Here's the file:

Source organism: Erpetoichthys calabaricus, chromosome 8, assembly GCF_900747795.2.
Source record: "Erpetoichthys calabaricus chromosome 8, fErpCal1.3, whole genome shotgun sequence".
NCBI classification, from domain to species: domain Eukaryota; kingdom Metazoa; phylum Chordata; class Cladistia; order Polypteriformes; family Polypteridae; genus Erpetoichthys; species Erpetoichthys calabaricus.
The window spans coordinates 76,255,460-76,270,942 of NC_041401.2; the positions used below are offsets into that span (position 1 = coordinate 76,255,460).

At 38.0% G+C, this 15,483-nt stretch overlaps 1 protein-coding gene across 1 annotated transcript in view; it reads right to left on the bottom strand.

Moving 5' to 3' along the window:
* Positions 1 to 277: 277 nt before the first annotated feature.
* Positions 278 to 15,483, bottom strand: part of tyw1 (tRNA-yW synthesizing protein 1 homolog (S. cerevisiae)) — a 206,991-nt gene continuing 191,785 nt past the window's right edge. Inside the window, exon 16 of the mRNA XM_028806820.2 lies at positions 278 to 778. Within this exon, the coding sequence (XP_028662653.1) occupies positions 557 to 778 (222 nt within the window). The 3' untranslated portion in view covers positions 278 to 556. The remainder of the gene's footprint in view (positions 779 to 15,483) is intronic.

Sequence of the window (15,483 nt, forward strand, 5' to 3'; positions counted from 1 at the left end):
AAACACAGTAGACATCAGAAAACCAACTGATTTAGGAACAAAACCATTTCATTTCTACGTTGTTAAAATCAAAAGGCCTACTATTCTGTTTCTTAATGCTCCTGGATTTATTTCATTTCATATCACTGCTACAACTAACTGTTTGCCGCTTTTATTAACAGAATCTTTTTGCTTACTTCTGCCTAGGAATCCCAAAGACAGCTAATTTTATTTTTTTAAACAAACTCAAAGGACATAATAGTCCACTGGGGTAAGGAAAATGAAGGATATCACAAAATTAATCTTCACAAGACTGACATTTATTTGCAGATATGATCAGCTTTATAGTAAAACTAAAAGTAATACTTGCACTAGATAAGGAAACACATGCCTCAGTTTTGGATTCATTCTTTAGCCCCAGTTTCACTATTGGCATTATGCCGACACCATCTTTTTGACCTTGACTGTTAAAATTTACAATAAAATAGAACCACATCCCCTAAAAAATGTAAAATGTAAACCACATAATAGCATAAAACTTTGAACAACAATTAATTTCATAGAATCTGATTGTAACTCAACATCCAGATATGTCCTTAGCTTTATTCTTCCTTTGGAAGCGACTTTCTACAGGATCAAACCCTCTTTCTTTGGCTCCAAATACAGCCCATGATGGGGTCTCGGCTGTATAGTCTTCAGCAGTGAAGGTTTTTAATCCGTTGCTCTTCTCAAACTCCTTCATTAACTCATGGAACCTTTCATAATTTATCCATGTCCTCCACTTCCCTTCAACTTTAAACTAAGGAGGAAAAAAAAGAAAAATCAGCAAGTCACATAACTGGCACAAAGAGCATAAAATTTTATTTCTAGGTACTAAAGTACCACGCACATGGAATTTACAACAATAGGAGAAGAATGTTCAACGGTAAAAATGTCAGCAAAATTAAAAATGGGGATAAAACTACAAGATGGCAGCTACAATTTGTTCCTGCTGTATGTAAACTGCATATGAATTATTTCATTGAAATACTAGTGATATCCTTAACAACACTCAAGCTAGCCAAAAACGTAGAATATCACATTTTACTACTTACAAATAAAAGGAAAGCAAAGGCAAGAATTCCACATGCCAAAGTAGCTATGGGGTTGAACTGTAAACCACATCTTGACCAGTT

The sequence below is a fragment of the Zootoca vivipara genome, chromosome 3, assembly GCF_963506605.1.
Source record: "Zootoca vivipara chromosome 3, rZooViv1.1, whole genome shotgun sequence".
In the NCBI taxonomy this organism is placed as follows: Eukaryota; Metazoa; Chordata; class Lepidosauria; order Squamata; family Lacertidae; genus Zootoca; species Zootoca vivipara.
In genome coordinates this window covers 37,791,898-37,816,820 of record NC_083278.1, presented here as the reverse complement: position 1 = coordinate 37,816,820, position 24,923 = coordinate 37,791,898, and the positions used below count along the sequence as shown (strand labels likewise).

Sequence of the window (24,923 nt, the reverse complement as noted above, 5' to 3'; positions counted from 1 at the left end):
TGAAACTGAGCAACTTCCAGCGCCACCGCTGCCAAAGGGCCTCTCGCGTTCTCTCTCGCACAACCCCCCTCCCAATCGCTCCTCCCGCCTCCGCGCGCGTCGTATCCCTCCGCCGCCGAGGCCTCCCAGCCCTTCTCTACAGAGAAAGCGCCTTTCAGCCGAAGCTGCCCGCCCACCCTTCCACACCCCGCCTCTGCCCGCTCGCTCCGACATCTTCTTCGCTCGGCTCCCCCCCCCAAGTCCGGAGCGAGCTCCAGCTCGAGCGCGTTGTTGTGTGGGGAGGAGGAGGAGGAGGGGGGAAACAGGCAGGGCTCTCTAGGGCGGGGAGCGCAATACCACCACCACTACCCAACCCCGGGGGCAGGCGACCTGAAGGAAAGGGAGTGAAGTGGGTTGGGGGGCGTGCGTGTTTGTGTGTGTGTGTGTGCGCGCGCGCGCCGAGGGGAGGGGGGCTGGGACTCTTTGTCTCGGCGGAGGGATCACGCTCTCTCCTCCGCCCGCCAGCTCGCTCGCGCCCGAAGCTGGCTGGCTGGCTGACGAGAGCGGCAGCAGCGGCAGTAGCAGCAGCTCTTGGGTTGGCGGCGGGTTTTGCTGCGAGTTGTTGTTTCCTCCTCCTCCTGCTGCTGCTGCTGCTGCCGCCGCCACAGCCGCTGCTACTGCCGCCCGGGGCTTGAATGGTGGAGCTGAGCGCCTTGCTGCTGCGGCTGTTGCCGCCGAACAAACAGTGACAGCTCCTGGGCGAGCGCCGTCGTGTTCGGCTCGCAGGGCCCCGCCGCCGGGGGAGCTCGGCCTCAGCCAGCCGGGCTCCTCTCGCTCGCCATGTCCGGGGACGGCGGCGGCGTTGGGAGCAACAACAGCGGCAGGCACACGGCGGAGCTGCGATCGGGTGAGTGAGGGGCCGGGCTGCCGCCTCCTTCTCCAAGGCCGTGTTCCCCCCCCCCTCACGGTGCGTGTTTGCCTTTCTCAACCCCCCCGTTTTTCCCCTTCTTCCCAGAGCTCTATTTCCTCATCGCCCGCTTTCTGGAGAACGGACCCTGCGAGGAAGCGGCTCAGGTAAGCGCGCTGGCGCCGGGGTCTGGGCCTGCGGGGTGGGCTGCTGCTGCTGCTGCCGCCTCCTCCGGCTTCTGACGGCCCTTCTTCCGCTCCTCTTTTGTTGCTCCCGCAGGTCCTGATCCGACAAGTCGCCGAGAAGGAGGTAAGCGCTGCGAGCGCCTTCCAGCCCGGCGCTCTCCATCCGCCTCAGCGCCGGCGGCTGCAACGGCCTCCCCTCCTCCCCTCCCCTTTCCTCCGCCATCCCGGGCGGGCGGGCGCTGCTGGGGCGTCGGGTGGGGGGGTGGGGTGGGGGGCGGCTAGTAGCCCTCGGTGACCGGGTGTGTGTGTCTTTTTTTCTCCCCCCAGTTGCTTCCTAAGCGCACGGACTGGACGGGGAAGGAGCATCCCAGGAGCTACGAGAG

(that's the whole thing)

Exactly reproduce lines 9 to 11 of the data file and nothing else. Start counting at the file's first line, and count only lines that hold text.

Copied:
Sequence of the window (15,483 nt, forward strand, 5' to 3'; positions counted from 1 at the left end):
AAACACAGTAGACATCAGAAAACCAACTGATTTAGGAACAAAACCATTTCATTTCTACGTTGTTAAAATCAAAAGGCCTACTATTCTGTTTCTTAATGCTCCTGGATTTATTTCATTTCATATCACTGCTACAACTAACTGTTTGCCGCTTTTATTAACAGAATCTTTTTGCTTACTTCTGCCTAGGAATCCCAAAGACAGCTAATTTTATTTTTTTAAACAAACTCAAAGGACATAATAGTCCACTGGGGTAAGGAAAATGAAGGATATCACAAAATTAATCTTCACAAGACTGACATTTATTTGCAGATATGATCAGCTTTATAGTAAAACTAAAAGTAATACTTGCACTAGATAAGGAAACACATGCCTCAGTTTTGGATTCATTCTTTAGCCCCAGTTTCACTATTGGCATTATGCCGACACCATCTTTTTGACCTTGACTGTTAAAATTTACAATAAAATAGAACCACATCCCCTAAAAAATGTAAAATGTAAACCACATAATAGCATAAAACTTTGAACAACAATTAATTTCATAGAATCTGATTGTAACTCAACATCCAGATATGTCCTTAGCTTTATTCTTCCTTTGGAAGCGACTTTCTACAGGATCAAACCCTCTTTCTTTGGCTCCAAATACAGCCCATGATGGGGTCTCGGCTGTATAGTCTTCAGCAGTGAAGGTTTTTAATCCGTTGCTCTTCTCAAACTCCTTCATTAACTCATGGAACCTTTCATAATTTATCCATGTCCTCCACTTCCCTTCAACTTTAAACTAAGGAGGAAAAAAAAGAAAAATCAGCAAGTCACATAACTGGCACAAAGAGCATAAAATTTTATTTCTAGGTACTAAAGTACCACGCACATGGAATTTACAACAATAGGAGAAGAATGTTCAACGGTAAAAATGTCAGCAAAATTAAAAATGGGGATAAAACTACAAGATGGCAGCTACAATTTGTTCCTGCTGTATGTAAACTGCATATGAATTATTTCATTGAAATACTAGTGATATCCTTAACAACACTCAAGCTAGCCAAAAACGTAGAATATCACATTTTACTACTTACAAATAAAAGGAAAGCAAAGGCAAGAATTCCACATGCCAAAGTAGCTATGGGGTTGAACTGTAAACCACATCTTGACCAGTT

The sequence below is a fragment of the Zootoca vivipara genome, chromosome 3, assembly GCF_963506605.1.